We’re hurtling down the freeway in my friend’s car. He’s driving. I’m riding shotgun, giving directions.
I tell him: “Get off at the next exit.” He says: “Okay.”
A few minutes later, as we approach the exit, he puts pedal to the metal and roars past it.
“Hey!” I exclaim. “You were supposed to turn off here. I just now told you. Did you forget?”
“You didn’t say this exit!” he yells, sounding defensive. “You said next exit.”
We have plenty of time now to bicker over who said what. It will be, after all, another eight miles before he can turn around. So bicker we do.
My meaning (I tell him) was crystal clear: “Back there” I could have said “this exit” or “next exit” and it would have referred to the same exit: the one we were coming up on.
My friend isn’t having it. “No,” he says.” “When you say ‘this’ exit, it’s the one coming up. The ‘next’ one is the one after that.”
We both stick to our guns, neither giving an inch. Our friendship somehow survives the verbal arm-wrestling.
That conversation took place around 35 years ago. It’s still green in my memory. Ever since, I’ve been fascinated by the various things people identify as “next”.
Let me count the ways:
If it’s February 29, then March 1 isn’t just “tomorrow” – it’s also “next month”. The month after the month we’re in right now.
Similarly, if it’s December 31, then the following day, January 1, isn’t just “tomorrow” and “next month” – it’s also “next year”. Any year immediately after the present year is “next”.
If we’re in line, I’m “next in line” after the person right in front of me. If you’re right behind me, you’re “next in line” after me. When the person we’re all waiting to see calls “Next!” we’ll know who’s next.
But it all gets wonky when we’re talking about days of the week. (Or exits on a freeway.) If today is Wednesday, and I mention “next Friday”, you probably won’t’ figure I mean “the day after tomorrow”. You’re more likely to assume I mean the Friday after the day after tomorrow.
Perhaps you’re thinking (or assuming unthinkingly) that if I meant Friday of this week, I would have said “this Friday”. Maybe you’d be right. Maybe not.
What if today is Tuesday, and I suggest we have lunch “next Monday”? Does that mean Monday of next week? Or Monday of the week after next?
That may depend on which Monday you think of as “this” Monday. If “this Monday” means the Monday that just transpired – in other words, yesterday – then perhaps the Monday coming up soonest is the “next” one.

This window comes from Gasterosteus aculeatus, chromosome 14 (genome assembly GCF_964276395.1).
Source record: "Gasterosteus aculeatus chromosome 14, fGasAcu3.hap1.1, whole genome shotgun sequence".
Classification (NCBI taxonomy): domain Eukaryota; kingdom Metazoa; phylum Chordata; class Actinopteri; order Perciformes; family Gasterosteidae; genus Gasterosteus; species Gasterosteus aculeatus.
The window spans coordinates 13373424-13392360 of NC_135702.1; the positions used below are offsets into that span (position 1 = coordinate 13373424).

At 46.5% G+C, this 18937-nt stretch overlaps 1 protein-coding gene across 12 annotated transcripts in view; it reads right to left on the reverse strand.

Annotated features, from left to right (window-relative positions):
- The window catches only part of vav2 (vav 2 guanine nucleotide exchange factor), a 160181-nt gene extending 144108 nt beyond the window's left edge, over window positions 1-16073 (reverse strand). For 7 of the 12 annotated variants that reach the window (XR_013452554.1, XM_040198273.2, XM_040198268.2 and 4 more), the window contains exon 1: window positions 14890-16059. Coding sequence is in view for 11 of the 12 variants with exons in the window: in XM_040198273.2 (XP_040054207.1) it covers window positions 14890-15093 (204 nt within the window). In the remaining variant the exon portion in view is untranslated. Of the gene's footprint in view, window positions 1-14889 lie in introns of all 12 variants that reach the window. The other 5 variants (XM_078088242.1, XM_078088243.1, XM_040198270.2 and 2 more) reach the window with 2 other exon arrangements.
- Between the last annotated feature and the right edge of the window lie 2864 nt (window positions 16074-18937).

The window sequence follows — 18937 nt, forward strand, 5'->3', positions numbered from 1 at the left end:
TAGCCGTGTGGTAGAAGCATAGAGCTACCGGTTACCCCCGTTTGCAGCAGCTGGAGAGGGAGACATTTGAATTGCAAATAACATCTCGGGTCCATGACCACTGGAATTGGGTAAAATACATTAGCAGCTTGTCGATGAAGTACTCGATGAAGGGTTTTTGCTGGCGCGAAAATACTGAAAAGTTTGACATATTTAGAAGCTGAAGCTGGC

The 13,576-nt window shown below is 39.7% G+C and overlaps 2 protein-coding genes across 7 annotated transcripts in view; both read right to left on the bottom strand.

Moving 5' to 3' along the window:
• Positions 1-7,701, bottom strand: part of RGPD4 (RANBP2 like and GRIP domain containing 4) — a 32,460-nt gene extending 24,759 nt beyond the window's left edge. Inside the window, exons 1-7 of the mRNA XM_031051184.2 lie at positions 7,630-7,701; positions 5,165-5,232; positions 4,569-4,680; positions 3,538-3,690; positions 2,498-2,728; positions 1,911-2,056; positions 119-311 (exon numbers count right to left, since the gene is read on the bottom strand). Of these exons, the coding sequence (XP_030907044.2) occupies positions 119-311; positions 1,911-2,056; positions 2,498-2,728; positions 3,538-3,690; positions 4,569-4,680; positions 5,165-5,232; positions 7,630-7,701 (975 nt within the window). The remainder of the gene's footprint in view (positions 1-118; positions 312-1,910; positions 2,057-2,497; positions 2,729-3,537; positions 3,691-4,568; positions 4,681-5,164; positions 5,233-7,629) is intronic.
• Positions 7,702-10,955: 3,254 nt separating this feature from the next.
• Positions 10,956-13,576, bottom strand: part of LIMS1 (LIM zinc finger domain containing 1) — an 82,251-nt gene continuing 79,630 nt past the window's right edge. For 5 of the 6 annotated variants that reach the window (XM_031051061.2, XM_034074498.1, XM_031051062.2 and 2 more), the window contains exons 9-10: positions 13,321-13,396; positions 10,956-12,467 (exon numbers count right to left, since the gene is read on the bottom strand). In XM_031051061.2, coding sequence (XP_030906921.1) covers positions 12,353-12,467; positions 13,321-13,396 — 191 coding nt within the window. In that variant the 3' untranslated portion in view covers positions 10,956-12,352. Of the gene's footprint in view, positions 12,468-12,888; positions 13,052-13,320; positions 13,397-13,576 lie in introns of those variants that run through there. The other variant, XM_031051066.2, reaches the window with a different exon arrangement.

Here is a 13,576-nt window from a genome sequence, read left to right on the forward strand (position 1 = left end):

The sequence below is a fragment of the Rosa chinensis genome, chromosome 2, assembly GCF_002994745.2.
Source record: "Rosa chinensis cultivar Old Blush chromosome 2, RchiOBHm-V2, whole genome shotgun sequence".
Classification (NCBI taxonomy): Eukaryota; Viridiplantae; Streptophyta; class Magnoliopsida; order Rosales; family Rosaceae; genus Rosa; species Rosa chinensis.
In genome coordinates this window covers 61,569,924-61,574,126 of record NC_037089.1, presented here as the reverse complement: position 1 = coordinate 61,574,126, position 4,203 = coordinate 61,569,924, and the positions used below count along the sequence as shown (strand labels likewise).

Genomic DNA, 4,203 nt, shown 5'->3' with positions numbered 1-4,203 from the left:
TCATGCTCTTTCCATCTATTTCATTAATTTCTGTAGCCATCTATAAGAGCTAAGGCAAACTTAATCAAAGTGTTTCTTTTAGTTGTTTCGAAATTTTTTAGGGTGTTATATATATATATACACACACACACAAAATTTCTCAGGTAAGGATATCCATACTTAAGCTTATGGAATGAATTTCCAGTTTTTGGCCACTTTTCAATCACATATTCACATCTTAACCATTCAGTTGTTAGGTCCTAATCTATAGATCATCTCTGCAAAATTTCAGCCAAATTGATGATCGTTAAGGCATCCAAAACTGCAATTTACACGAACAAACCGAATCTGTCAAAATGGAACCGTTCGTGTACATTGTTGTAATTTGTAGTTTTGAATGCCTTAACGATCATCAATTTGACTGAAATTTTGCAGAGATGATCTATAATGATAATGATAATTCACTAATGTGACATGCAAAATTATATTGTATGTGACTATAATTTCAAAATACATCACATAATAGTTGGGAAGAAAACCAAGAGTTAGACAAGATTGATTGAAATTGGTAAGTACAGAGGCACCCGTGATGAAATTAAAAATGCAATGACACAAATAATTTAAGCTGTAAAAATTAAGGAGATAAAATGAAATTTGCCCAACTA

Given our close proximity to a Monday barely concluded, wouldn’t it feel odd to speak of “this” Monday as a Monday that’s nearly a week away?
Some people would say yes. Others, no.
All I know is that I’ve listened for years, trying to figure out what people mean by “this” such-and-such versus “next” such-and-such. It’s a jumbled mess.
Different people definitely have differing ideas as to the meaning of “this” and “next” under different circumstances. Even the same individual may, at different moments, use these terms in completely contradictory ways.
I just mentioned to Cheri that I’m writing about the confusion surrounding “next”. She tells me she missed two TV shows this week after promos indicated they would air “next Thursday”. She took this to mean “Thursday of next week”, and only learned later that they meant “this coming Thursday”.
Ah – someone to share my pain!
My answer is to always provide (or request) more in the way of detailed specifics than some might consider necessary: “Can we do lunch next Friday? You know – Friday of next week, Friday June 28?”
Or, if I’m giving moment-by-moment driving directions: “Get off at this next exit! The exit coming up, okay? Exit number, lessee, I believe that’s exit 394. The one you see right there, with the McDonald’s billboard?”
Conversely, if you invite me to lunch “next Friday”, please forgive me if I ask: “You mean Friday of next week – Friday, June 28?”
To which, if experience is any guide, you’ll just as likely reply, “No, I meant the day after tomorrow.”
Okay, let’s be glad we got that cleared up!
(This article is part of my series on words that are #worth1000pictures.)